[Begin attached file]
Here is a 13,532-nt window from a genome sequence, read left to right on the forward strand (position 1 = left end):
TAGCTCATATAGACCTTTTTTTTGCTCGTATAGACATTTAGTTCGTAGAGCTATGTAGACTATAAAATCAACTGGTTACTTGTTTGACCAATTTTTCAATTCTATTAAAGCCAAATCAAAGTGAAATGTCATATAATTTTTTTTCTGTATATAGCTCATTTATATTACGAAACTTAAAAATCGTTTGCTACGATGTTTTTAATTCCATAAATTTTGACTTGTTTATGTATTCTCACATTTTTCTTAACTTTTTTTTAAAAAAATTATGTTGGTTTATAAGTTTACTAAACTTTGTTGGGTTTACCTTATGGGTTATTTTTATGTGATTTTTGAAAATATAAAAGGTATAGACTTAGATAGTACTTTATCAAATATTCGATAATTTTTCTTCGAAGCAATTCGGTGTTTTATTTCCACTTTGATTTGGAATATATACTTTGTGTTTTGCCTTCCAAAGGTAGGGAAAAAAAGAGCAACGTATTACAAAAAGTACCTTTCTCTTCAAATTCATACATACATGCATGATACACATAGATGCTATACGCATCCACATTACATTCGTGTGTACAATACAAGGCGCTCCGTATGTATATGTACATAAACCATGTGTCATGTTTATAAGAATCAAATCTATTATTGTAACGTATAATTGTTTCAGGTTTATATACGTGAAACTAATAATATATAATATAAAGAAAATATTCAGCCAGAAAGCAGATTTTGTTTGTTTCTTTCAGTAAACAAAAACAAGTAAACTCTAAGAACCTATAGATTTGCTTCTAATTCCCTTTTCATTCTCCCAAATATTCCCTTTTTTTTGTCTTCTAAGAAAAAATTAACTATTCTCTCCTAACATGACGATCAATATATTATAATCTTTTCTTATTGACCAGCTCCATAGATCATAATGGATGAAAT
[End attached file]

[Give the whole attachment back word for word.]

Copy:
Here is a 13,532-nt window from a genome sequence, read left to right on the forward strand (position 1 = left end):
TAGCTCATATAGACCTTTTTTTTGCTCGTATAGACATTTAGTTCGTAGAGCTATGTAGACTATAAAATCAACTGGTTACTTGTTTGACCAATTTTTCAATTCTATTAAAGCCAAATCAAAGTGAAATGTCATATAATTTTTTTTCTGTATATAGCTCATTTATATTACGAAACTTAAAAATCGTTTGCTACGATGTTTTTAATTCCATAAATTTTGACTTGTTTATGTATTCTCACATTTTTCTTAACTTTTTTTTAAAAAAATTATGTTGGTTTATAAGTTTACTAAACTTTGTTGGGTTTACCTTATGGGTTATTTTTATGTGATTTTTGAAAATATAAAAGGTATAGACTTAGATAGTACTTTATCAAATATTCGATAATTTTTCTTCGAAGCAATTCGGTGTTTTATTTCCACTTTGATTTGGAATATATACTTTGTGTTTTGCCTTCCAAAGGTAGGGAAAAAAAGAGCAACGTATTACAAAAAGTACCTTTCTCTTCAAATTCATACATACATGCATGATACACATAGATGCTATACGCATCCACATTACATTCGTGTGTACAATACAAGGCGCTCCGTATGTATATGTACATAAACCATGTGTCATGTTTATAAGAATCAAATCTATTATTGTAACGTATAATTGTTTCAGGTTTATATACGTGAAACTAATAATATATAATATAAAGAAAATATTCAGCCAGAAAGCAGATTTTGTTTGTTTCTTTCAGTAAACAAAAACAAGTAAACTCTAAGAACCTATAGATTTGCTTCTAATTCCCTTTTCATTCTCCCAAATATTCCCTTTTTTTTGTCTTCTAAGAAAAAATTAACTATTCTCTCCTAACATGACGATCAATATATTATAATCTTTTCTTATTGACCAGCTCCATAGATCATAATGGATGAAAT